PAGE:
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Summary for 517 Crockett ST / Parcel ID 168940-0830 / Inv #

Historic Name: Stilwell, Samuel and Irene, House Common Name:
Style: Italian - Italian Renaissance Neighborhood: Queen Anne
Built By: Year Built: 1910
 
Significance
In the opinion of the survey, this property appears to meet the criteria of the National Register of Historic Places.
In the opinion of the survey, this property appears to meet the criteria of the Seattle Landmarks Preservation Ordinance.
In the opinion of the survey, this property is located in a potential historic districe (National and/or local).
This elegant house was constructed in 1910 for S. J. Stilwell, at the substantial cost of $10,000. Shortly afterwards it was featured in the book "Homes and Gardens of the Pacific Coast, 1913." The article noted its resemblance to an Italian villa, with the long pergola across the front. Samuel J. Stillwell was a general contractor who, in 1910, worked in partnership with Grant Smith, a prominent contractor. He later formed his own company, Stillwell Brothers. His wife Irene, who was vice-president of the firm, remained in this house after his death, until 1924. It was then purchased by S. Maimon Samuels, a physician, and his wife Sophia and, in 1963, by J. H. Davis. The architect, A. Warren Gould, was one of Seattle's most prolific architects in the early 20th century. A native of Nova Scotia, he studied at the Massachusetts Institute of Technology and worked as a contractor in Boston before turning to architecture. He came to Seattle in 1903, with considerable experience in the design and construction of large buildings, as well as a personable manner. His major extant buildings are the King County Courthouse (1914-17) and the Arctic building (1913-1917), done with George Lawton. The Stilwell house was designed during his partnership with Edouard Champney, which lasted until 1912. It is similar in form to his later design, the Albert Rhodes house, built on Capitol Hill in 1915; that house was one of the few in the city clad with terra cotta. Gould was also active in city planning, and proposed a civic center in downtown Seattle, a precursor to the Bogue Plan of 1911.
 
Appearance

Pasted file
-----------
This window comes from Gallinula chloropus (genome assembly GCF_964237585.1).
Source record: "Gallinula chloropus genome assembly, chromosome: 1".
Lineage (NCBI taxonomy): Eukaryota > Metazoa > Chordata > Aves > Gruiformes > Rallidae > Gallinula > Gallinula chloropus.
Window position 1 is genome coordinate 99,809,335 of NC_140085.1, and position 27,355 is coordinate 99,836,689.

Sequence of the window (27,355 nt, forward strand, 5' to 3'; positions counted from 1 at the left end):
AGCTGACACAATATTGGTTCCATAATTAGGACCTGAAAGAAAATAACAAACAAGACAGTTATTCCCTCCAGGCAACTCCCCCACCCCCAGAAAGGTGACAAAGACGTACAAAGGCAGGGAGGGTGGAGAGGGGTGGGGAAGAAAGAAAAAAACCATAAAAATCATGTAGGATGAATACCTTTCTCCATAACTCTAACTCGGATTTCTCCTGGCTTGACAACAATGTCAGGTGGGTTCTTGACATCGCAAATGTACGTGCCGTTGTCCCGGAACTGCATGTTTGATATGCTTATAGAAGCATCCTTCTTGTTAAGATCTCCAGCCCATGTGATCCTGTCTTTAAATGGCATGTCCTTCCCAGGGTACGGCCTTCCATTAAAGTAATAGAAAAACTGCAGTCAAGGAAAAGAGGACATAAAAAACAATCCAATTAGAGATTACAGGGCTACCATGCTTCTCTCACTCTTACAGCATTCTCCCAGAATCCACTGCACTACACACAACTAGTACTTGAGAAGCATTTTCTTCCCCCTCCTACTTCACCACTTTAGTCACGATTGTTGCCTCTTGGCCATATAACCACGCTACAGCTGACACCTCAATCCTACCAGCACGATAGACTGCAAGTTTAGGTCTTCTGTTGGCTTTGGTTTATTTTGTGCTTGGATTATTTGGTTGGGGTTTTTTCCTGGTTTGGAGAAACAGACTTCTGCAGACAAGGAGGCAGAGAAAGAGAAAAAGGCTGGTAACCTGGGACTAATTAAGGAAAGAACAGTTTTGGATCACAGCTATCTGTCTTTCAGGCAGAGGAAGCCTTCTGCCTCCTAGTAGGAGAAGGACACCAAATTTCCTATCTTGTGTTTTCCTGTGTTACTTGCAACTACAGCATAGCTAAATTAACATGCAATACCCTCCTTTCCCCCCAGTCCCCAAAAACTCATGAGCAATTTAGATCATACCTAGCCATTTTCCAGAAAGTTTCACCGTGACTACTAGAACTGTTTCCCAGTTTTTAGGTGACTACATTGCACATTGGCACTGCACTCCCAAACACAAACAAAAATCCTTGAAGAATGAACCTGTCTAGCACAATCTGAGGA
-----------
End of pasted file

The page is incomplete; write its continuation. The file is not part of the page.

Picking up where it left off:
This Italian Renaissance-style house sits above the street with a rockery, a sizeable garden and a large beech tree at the corner. The house has tan-colored brick cladding and a tall hipped roof with red clay tile and wide eaves with curved brackets. The foundation is random-laid stone. The house's most notable feature is the pergola, or verandah, which extends across the entire front of the building, partway down the east side, and across the driveway on the west. Its tile roof is supported by massive square brick piers; the roof has large Italianate brackets matching those on the house. The entry has large sidelights of elaborately patterned leaded glass. The main fa├žade is symmetrical, with a brick chimney at each side and a center entrance flanked by two large double-hung windows; three similar windows on the second floor and on the other elevations. The brick garage has a hipped roof and is generally similar to the house in appearance.

Detail for 517 Crockett ST / Parcel ID 168940-0830 / Inv #

Status: Yes - Inventory
Classication: Building District Status:
Cladding(s): Brick - Flemish Bond Foundation(s): Stone
Roof Type(s): Hip Roof Material(s): Clay Tile
Building Type: Domestic - Single Family Plan: Rectangular
Structural System: Balloon Frame/Platform Frame No. of Stories: two
Unit Theme(s): Architecture/Landscape Architecture
Integrity
Changes to Windows: Intact
Changes to Original Cladding: Intact
Changes to Plan: Intact
Major Bibliographic References
City of Seattle DCLU Microfilm Records.
Polk's Seattle Directories, 1890-1996.
Ochsner, Jeffrey Karl, ed. Shaping Seattle Architecture, A Historical Guide to the Architects. Seattle: University of Washington Press, 1994.
Calvert, Frank. Homes and Gardens of the Pacific Coast. Vol. 1, Seattle. Beaux Arts Village: Beaux Arts Society Publishers, 1913.

Photo collection for 517 Crockett ST / Parcel ID 168940-0830 / Inv #


Photo taken Feb 04, 2003
App v2.0.1.0